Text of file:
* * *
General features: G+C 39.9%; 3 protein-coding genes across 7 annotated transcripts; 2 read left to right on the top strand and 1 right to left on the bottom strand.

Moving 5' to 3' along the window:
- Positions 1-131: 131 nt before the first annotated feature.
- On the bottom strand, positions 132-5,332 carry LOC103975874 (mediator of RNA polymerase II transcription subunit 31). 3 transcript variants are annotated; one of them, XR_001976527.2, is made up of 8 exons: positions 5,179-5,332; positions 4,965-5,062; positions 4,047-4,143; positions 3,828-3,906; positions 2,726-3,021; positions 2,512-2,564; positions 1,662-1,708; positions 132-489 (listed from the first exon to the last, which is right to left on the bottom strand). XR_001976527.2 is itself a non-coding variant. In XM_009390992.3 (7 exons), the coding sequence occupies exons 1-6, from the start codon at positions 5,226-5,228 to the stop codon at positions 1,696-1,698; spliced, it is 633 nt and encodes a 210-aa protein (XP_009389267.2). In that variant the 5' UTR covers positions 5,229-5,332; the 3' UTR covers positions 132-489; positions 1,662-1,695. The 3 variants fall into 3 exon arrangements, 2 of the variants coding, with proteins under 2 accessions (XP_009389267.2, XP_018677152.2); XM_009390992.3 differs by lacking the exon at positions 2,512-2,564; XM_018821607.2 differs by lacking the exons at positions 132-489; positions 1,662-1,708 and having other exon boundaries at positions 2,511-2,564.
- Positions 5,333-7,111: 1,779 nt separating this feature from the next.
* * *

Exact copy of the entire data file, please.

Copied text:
General features: G+C 39.9%; 3 protein-coding genes across 7 annotated transcripts; 2 read left to right on the top strand and 1 right to left on the bottom strand.

Moving 5' to 3' along the window:
- Positions 1-131: 131 nt before the first annotated feature.
- On the bottom strand, positions 132-5,332 carry LOC103975874 (mediator of RNA polymerase II transcription subunit 31). 3 transcript variants are annotated; one of them, XR_001976527.2, is made up of 8 exons: positions 5,179-5,332; positions 4,965-5,062; positions 4,047-4,143; positions 3,828-3,906; positions 2,726-3,021; positions 2,512-2,564; positions 1,662-1,708; positions 132-489 (listed from the first exon to the last, which is right to left on the bottom strand). XR_001976527.2 is itself a non-coding variant. In XM_009390992.3 (7 exons), the coding sequence occupies exons 1-6, from the start codon at positions 5,226-5,228 to the stop codon at positions 1,696-1,698; spliced, it is 633 nt and encodes a 210-aa protein (XP_009389267.2). In that variant the 5' UTR covers positions 5,229-5,332; the 3' UTR covers positions 132-489; positions 1,662-1,695. The 3 variants fall into 3 exon arrangements, 2 of the variants coding, with proteins under 2 accessions (XP_009389267.2, XP_018677152.2); XM_009390992.3 differs by lacking the exon at positions 2,512-2,564; XM_018821607.2 differs by lacking the exons at positions 132-489; positions 1,662-1,708 and having other exon boundaries at positions 2,511-2,564.
- Positions 5,333-7,111: 1,779 nt separating this feature from the next.